Decision support systems use sophisticated mathematical models, and statistical techniques (probability, predictive modeling, etc.) to provide solutions, and they are very interactive.
Examples of decision support systems include;
- Financial planning systems: It enables managers to evaluate alternative ways of achieving goals. The objective is to find the optimal way of achieving the goal. For example, the net profit for a business is calculated using the formula Total Sales less (Cost of Goods + Expenses). A financial planning system will enable senior executives to ask what if questions and adjust the values for total sales, the cost of goods, etc. to see the effect of the decision and on the net profit and find the most optimal way.
- Bank loan management systems: It is used to verify the credit of the loan applicant and predict the likelihood of the loan being recovered.
Office Automation System (OAS)
Office automation refers to the varied computer machinery and software used to digitally create, collect, store, manipulate, and relay office information needed for accomplishing basic tasks.
Raw data storage, electronic transfer, and the management of electronic business information comprise the basic activities of an office automation system. Office automation helps in optimizing or automating existing office procedures.
The backbone of office automation is a LAN, which allows users to transmit data, mail and even voice across the network. All office functions, including dictation, typing, filing, copying, fax, Telex, microfilm and records management, telephone and telephone switchboard operations, fall into this category.
As office methods evolved to take full advantage of new technologies, there was a corresponding increase in innovations tailor-made to optimize office processes. Office automation was a popular term in the 1970s and 1980s as the desktop computer exploded onto the scene.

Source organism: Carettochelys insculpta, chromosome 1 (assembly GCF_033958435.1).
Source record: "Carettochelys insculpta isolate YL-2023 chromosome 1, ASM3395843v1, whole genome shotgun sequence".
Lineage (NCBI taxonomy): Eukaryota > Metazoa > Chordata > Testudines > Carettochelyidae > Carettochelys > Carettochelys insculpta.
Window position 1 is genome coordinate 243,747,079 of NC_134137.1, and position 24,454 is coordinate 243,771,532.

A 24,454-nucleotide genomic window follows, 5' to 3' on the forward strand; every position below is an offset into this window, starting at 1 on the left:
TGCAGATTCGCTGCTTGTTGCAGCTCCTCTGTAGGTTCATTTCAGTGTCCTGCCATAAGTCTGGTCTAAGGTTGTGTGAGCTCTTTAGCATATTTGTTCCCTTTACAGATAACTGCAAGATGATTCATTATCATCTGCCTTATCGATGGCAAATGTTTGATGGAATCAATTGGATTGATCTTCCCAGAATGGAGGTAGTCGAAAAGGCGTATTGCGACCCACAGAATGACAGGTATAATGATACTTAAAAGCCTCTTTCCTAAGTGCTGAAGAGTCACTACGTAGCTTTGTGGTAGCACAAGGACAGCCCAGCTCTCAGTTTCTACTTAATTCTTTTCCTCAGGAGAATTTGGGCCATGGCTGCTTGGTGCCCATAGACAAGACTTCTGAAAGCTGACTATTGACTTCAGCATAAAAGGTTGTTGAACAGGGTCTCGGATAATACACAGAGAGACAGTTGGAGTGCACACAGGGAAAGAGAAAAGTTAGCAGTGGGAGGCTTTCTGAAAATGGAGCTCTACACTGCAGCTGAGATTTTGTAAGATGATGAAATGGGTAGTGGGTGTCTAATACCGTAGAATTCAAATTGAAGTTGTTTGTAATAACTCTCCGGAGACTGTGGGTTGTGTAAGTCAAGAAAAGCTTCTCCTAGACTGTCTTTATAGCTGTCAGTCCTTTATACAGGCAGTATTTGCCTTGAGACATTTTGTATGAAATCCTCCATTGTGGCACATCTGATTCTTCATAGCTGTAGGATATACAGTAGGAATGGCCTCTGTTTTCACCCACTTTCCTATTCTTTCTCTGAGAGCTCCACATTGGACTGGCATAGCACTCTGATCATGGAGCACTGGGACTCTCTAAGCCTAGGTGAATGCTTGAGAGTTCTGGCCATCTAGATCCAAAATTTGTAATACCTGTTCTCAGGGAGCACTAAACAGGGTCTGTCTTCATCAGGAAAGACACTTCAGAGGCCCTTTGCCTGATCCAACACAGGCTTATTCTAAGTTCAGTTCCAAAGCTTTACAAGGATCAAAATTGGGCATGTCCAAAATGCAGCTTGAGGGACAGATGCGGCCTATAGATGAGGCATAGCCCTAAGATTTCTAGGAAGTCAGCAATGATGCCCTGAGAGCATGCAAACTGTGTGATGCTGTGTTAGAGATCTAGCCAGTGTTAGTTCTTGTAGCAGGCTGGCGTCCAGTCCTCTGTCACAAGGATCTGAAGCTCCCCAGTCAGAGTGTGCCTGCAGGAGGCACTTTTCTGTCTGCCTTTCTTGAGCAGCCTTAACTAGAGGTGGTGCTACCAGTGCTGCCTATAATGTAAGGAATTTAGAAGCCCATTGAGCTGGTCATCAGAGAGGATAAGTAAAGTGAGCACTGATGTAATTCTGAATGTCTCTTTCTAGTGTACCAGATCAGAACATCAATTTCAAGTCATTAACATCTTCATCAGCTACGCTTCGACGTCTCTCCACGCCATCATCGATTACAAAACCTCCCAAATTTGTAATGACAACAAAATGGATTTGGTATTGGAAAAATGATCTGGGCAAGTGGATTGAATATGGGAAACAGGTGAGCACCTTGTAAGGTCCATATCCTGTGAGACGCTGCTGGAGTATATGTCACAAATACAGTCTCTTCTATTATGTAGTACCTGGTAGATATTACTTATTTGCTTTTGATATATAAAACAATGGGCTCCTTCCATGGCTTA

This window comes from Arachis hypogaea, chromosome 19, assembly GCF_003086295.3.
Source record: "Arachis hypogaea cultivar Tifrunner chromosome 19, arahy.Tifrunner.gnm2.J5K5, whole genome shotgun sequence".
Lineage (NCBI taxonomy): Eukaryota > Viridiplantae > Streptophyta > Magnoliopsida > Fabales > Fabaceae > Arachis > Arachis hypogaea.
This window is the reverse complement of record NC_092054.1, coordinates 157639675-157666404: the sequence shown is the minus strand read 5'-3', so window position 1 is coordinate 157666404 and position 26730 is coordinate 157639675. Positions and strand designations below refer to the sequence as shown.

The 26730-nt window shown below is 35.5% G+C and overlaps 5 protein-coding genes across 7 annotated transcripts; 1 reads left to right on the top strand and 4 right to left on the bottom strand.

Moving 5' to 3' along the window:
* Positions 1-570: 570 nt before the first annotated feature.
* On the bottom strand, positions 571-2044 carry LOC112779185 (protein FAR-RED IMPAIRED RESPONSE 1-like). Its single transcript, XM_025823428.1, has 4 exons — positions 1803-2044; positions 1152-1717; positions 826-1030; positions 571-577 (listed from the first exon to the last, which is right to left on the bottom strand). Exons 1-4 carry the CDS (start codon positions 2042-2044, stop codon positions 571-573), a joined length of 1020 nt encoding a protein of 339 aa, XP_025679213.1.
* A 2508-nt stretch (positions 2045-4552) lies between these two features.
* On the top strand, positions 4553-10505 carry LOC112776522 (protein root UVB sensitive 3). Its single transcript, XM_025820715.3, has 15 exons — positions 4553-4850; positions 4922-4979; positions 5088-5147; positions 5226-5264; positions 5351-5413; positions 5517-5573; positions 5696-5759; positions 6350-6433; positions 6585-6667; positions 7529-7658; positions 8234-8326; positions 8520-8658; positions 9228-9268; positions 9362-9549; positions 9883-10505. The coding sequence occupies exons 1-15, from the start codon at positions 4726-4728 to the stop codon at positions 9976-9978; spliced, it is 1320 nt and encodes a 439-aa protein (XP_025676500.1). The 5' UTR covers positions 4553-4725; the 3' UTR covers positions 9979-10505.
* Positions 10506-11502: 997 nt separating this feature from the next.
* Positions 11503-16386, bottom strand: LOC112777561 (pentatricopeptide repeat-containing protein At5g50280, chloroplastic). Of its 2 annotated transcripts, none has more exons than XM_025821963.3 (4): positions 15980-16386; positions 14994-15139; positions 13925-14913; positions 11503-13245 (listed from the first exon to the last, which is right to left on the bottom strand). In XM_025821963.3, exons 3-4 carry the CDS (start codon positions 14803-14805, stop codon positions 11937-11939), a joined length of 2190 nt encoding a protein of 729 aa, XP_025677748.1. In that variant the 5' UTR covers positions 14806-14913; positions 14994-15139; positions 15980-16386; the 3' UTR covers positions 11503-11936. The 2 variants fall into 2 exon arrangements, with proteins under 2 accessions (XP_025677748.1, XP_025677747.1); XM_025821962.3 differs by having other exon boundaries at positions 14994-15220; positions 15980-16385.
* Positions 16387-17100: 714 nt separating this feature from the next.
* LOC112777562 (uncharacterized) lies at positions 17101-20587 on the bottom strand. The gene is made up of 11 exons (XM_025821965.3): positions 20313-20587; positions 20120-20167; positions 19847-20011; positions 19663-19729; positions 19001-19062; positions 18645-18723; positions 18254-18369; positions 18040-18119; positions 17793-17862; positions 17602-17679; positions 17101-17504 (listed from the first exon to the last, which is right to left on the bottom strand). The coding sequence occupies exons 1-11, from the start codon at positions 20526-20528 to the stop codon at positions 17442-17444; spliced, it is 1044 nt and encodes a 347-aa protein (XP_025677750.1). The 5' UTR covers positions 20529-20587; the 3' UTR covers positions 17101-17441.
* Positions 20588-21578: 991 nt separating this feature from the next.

- Office automation can get many tasks accomplished faster.
- It eliminates the need for a large staff.
- Less storage is required to store data.
- Multiple people can update data simultaneously in the event of changes in schedule
“Office automation system is an information system which is computer based that collects, processes, stores and transmits electronic messages”
Word processing, document imaging or calendar is some of the applications used in the office automation systems.
The modern history of office automation began with the typewriter and the copy machine, which mechanized previously manual tasks.
Today, however, office automation is increasingly understood as a term that refers not just to the mechanization of tasks but to the conversion of information to electronic form as well.
The advent of the personal computer revolutionized office automation, and today, popular operating systems and user interfaces dominate office computer systems. This revolution has been so complete, and has infiltrated so many areas of business, that almost all businesses use at least one commercial computer business application in the course of daily activity.
Even the smallest companies commonly utilize computer technology to maintain financial records, inventory information, payroll records, and other pertinent business information.
“Workplace technology that started as handy (but still optional) business tools in the 1980s evolved into a high-priority requirement in the 1990s,” summarized Stanley Zarowin in Journal of Accountancy. “As we enter the new millennium, it has taken another quantum leap, going from a priority to a prerequisite for doing business.”